He began touting the benefits of the plan, then provided substantiating articles, clippings, and news stories. He had perhaps thirty documents, each in it’s little clear sheath, and he sorted them with both hands while driving with his knees at break-neck speed up and down the hills of San Francisco.
Finally, he made his pitch. He was looking for venture capital for a start-up company to seek the City contract for turning waste into gasoline substitute. He was so passionately involved in the presentation, that he missed our street, and had to pull a U-turn to get back to it.
My daughter politely declined his offer of adding her email address to his list, and we disembarked, more amused than shaken.
Thus, began the longest 8 ½ hours of my life.
Once in the apartment, I continued to share with my daughter all the concerns and fears I had for our post-surgical life, having started the monologue just before the taxi had arrived to pick us up at the medical center.
I had only intended to cover the highlights, but I ended up speaking to her for nearly two hours, sometimes near tears. My daughter has always been wise, and also an empathy. In fact, she had been my emotional counselor since she was six! And this time was no different. I didn’t need advice; I needed to hear my concerns out loud, not just in my own head, going round and round.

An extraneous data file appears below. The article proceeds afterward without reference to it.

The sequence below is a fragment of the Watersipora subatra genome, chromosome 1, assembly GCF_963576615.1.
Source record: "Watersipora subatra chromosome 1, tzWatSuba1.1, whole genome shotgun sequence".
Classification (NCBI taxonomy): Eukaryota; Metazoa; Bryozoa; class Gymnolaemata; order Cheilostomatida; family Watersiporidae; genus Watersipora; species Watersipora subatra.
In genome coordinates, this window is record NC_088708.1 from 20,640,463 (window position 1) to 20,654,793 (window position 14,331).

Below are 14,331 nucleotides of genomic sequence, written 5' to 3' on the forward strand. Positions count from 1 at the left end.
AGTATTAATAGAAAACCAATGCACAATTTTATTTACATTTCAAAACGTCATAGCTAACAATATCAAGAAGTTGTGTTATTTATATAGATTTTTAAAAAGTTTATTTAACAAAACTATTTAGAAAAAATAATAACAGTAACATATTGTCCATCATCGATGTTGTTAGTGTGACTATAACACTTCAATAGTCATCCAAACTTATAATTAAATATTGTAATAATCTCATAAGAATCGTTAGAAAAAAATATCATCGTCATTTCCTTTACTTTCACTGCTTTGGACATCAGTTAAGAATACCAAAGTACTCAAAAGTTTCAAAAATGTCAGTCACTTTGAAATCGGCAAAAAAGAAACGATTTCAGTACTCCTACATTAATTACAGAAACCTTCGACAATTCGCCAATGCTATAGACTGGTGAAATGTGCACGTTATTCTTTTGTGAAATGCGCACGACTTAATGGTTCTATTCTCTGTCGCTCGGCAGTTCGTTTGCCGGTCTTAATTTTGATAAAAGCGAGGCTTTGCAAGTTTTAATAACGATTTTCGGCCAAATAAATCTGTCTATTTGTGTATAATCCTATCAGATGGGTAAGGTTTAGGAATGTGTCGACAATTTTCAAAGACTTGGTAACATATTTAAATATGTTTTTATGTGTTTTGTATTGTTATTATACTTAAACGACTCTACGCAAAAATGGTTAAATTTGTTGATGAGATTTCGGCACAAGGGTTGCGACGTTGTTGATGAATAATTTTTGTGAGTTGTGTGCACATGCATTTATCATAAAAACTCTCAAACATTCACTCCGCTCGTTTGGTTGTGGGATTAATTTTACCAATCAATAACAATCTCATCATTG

After my tension level had lowered a bit, she went to her bed to take a nap, as neither of us had enough sleep the night before.
I tried to sleep, but was unable to. So, I called my wife, and shared the same concerns yet again. Her advice, not usually, was “take it day at a time.” But this didn’t really “read” to me. It sounded like, “time will heal all wounds,” and yet I know that day by day, my tension was mounting, not dissipating.
Finally, I called my son, the logical, point by point, kind of guy. Having lessened my angst level with my daughter and my wife, I was ready to try and see things through his logical eyes, and even to present my concerns in a logical format.
By this time, I was starting to gain some insight. I spoke with my son for about half an hour, and when I was finished, I had a clue.
The way to deal with the fears of the loved one of an FFS candidate is not to deny their validity, not to seek their causes, nor to attempt to resolve them. And, time does NOT heal these particular wounds.